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BANG!

BANG!

BANG! authors are showcased individually here online for a month. Each author installment is made up of three pieces in any combination: poetry shorts (20 lines) or fiction or nonfiction (500 words each) for a month. All work on must be previously unpublished. Submission period runs all year round. BANG! pieces are not published in The New Guard. Work should be very short: flash-short. Pieces on BANG! are meant to serve as a kind of calling card for the author.  :: Our next installment will be posted on October 11, 2017. ::

CLICK HERE TO SUBMIT TO BANG!

Courtney Campbell is a BANG! invited writer. 


COURTNEY CAMPBELL

Courtney Campbell. Photo by Eva Barriga. 

Courtney Campbell. Photo by Eva Barriga. 

 

Courtney Campbell has an MFA in Fiction from George Mason University and a BS in Film Production from The University of Texas at Austin. She is currently finishing her first novel, Hunter Orange. She lives in the Chicago suburbs with her seven-year-old daughter who loves to tell people her mom makes up stories about people and writes them down.


Three stories

BY COURTney CampBell

 


HUSBANDS MOWING LAWNS

 

I take pictures of  husbands mowing the lawn with their shirts off. Sometimes they have beer bellies and they look happy and proud. Sometimes they are lean and tan. Mostly, their chests are hairless. I wonder when men became so hairless. And their shorts are so long, almost down to their knees. You can’t even see a man’s legs anymore.

            If I can get a man with normal length shorts, and some hair on his chest and not too many muscles, it’s a win. Though I like the flash of naked arms and broad backs and bellies of all sizes, Mapplethorpe I am not. Though I like his work.

            I’m the Dorothea Lange of shirtless husbands. But no, that’s not right either. No dust bowl angst here. These are well off husbands who have kids and golf. If a wife ever catches me, I’ll say I don’t want your husband. I had my own. He mowed the lawn too. Wearing a shirt.

            He has a new wife. But it’s not what you think. She’s 48 to my 54, so not so much younger. She’s smarter than me in many ways, but not as clever. I like her, and I think sometimes about pulling her aside to tell her her husband is going to be a real bore in two years.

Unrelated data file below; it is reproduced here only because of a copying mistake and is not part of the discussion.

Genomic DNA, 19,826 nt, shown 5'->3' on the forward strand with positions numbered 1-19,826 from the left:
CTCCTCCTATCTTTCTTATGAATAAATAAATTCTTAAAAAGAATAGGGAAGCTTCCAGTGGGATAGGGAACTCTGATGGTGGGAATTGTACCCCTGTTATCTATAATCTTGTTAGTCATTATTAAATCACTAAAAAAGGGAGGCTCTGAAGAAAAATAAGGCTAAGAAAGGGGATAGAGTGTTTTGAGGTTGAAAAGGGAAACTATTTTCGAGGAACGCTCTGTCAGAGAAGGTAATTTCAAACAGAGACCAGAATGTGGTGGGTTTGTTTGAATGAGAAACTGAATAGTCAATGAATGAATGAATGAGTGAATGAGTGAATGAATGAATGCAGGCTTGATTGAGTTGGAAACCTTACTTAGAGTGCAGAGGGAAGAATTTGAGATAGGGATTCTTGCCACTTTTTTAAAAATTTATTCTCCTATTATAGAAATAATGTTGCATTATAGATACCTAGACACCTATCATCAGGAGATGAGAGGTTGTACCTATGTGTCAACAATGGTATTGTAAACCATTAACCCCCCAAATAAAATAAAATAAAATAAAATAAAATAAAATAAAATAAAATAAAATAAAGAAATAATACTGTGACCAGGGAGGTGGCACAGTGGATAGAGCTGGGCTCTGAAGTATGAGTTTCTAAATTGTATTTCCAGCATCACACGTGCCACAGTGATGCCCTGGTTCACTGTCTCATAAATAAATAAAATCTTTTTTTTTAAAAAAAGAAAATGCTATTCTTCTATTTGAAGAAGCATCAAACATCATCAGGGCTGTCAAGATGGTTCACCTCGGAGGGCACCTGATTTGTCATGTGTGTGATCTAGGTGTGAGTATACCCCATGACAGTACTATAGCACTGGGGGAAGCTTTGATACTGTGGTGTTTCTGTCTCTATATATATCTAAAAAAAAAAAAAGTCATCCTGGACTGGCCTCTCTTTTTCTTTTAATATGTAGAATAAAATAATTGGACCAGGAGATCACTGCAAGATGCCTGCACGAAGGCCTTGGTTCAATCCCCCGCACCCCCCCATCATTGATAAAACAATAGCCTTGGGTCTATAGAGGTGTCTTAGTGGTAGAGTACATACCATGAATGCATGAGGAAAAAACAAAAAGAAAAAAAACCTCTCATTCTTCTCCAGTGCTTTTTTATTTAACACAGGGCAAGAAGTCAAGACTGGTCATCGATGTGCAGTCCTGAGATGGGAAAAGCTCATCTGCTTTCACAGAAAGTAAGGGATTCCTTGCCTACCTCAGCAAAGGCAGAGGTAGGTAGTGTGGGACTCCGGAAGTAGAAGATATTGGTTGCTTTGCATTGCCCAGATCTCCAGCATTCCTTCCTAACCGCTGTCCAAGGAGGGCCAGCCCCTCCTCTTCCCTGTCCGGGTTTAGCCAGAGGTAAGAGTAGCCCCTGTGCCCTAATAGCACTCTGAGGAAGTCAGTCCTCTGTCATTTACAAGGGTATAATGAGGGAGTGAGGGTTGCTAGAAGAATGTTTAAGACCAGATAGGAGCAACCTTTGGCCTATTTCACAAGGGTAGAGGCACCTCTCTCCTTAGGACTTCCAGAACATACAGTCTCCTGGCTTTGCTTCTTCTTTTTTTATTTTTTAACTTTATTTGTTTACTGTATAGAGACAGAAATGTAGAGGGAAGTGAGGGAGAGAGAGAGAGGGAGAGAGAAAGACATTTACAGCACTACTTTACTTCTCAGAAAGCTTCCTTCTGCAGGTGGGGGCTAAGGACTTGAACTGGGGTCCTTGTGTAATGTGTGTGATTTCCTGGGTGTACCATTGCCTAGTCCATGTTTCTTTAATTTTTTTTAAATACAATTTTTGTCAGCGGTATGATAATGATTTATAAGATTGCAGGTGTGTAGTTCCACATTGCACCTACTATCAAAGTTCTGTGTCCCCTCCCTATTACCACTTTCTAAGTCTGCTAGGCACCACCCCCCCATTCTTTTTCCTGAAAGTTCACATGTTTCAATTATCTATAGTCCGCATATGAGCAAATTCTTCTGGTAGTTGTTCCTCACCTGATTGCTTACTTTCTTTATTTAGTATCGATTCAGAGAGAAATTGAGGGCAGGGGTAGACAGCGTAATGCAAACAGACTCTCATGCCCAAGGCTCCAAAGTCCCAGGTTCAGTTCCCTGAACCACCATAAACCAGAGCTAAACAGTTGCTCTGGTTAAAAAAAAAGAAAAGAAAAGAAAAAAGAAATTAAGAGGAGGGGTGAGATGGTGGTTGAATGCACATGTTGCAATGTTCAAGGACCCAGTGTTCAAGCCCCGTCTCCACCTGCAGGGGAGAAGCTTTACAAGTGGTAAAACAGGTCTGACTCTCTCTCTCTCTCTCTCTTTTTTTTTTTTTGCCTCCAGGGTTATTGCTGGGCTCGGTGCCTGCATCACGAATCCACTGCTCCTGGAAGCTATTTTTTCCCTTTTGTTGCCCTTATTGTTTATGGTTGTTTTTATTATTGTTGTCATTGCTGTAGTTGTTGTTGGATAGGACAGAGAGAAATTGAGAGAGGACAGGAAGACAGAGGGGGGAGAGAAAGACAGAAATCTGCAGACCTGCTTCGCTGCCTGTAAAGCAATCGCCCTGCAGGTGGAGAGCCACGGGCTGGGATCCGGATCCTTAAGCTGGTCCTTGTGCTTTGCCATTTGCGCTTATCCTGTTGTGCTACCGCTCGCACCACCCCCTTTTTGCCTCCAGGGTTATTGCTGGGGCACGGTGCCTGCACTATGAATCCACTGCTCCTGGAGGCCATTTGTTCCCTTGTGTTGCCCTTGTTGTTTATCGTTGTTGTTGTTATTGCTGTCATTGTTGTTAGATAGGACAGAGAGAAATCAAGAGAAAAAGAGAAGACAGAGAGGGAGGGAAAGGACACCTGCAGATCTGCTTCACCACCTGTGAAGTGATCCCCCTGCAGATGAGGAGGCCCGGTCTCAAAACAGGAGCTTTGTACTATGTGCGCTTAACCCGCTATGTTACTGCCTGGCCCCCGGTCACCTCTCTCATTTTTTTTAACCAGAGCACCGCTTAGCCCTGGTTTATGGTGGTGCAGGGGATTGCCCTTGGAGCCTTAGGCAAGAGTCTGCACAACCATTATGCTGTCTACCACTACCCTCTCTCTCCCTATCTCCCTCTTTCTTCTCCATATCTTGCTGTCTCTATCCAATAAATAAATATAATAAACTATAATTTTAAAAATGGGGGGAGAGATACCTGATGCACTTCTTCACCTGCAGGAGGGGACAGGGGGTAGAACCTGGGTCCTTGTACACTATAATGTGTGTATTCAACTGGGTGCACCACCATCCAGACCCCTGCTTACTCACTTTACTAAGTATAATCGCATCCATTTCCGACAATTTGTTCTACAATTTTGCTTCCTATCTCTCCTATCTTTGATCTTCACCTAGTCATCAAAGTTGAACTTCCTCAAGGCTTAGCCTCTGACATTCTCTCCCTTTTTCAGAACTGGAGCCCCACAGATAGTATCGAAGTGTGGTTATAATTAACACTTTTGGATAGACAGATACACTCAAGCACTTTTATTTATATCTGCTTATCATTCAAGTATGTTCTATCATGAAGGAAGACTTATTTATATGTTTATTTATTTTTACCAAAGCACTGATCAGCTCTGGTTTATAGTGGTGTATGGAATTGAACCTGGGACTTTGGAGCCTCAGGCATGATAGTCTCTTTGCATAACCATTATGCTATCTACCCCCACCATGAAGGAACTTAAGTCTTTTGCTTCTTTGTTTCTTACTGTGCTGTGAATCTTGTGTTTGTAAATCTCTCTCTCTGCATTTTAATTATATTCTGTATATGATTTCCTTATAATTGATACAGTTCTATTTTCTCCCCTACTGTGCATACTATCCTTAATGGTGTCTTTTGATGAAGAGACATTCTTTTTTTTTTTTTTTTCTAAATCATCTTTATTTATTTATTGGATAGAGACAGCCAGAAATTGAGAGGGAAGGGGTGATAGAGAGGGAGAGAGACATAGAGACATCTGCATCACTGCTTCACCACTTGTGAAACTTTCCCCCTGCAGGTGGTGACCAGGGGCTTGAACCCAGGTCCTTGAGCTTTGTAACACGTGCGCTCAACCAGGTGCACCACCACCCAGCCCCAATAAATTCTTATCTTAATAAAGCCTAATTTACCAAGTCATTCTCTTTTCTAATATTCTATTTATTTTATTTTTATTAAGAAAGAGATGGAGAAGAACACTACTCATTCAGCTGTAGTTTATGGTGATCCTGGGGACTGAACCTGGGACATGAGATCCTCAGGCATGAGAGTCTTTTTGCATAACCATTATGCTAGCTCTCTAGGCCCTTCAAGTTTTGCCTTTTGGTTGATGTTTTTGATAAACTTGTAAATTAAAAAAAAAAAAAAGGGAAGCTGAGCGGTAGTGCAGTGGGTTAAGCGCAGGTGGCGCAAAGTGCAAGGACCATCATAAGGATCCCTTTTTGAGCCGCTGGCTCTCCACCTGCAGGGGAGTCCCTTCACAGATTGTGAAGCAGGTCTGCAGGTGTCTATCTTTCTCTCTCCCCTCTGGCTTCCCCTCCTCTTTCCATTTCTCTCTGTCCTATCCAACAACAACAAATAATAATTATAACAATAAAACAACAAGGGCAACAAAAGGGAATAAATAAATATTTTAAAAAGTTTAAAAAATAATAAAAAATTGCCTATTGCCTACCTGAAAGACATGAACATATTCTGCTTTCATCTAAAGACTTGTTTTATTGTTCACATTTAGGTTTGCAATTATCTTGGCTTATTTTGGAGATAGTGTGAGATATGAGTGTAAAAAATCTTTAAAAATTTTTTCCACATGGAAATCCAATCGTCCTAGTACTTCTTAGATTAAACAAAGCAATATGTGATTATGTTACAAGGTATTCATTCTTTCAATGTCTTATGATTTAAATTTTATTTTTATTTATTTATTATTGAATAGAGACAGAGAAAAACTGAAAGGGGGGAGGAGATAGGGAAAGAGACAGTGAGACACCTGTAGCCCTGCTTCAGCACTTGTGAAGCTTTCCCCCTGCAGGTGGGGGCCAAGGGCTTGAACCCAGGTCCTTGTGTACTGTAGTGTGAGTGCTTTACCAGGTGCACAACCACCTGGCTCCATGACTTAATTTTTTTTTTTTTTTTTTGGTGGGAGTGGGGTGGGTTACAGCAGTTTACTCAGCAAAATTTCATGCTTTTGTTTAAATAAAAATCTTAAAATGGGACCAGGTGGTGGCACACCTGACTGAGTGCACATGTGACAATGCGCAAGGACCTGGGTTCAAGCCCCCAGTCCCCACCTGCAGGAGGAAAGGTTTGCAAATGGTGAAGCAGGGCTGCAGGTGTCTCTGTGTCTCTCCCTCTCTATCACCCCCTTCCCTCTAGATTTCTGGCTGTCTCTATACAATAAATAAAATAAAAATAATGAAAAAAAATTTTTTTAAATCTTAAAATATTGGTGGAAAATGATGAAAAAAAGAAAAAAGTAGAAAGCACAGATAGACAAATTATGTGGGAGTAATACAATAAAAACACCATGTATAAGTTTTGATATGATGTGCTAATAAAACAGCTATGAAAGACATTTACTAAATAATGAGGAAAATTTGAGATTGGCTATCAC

I kept the house because I bought it. Family money. My son and daughter are both in college, and when they come home everyone circles back around. You can always put your feet on the expensive sofas and use the good dishes here. It’s the favorite house of family and friends.

            Now that I’m in my fifties and divorced, people love to tell me what to do. I nod politely. They mean well. I have taken to swearing though. I’m always smiling and swearing in my head. Fuck woman, I have a $90,000 car too, but at least I know how to drive it. Or, fuck, that shirtless husband looks nice. Swearing in my head feels good.

            I never imagine the shirtless husbands are actually single because I delight in them going inside to someone else who will fold their boxer shorts and scramble their eggs. I delight in knowing it’s not me. And when I see lawn mowing husbands in flip flops, I think Jesus, you’re going to lose a toe. But that would be the wife’s problem.

            I delete the pictures from my phone. I hold the shirtless husbands by my side for only a day or two and then I set them free. It’s a short season in this cold climate. There are no shirtless lawn mowing husbands in the winter. And that’s okay.

            The other night I held a big dinner party, printed menus, Jamón Serrano charcuterie, a 1964 La Rioja Alta Gran Reserva 904. Everyone stayed late. Everyone was glowing. And at the right hour, I sent them back to their own homes. Fly away little birdies. Fly away.

 


BURT REYNOLDS, 1972

 

My six-year-old daughter Beth had eaten her hamburger, no onions, no mustard, no pickles, all around the edges, and it was just the size of a half dollar, a soggy half dollar when she moved on to her fries.

            “Don’t you like them?” I asked.

            “One by one, Mom,” Beth said, taking a small bite from each fry end like she was snapping peas.

            The phone in the kitchen rang, and I heard Martha’s voice before I brought the receiver to my ear.

            “Have you seen the new Cosmopolitan?” she asked.

            “Not yet. We just got in from McDonald’s,” I said, as if I had a copy of the magazine waiting in the pile of unopened mail.

            “McDonalds,” Beth murmured from the kitchen table.

            We went there the same day and time every week. “Yes, dear,” I said to her.

            “What?” Martha asked.

            “Just talking to Bethy,” I said.

            The cord on the wall phone hung to the floor, and it was twisted all the way up because John paced when he talked to his mother. My mother-in-law always seemed to call when we were in the kitchen, so it was the kitchen cord that took it.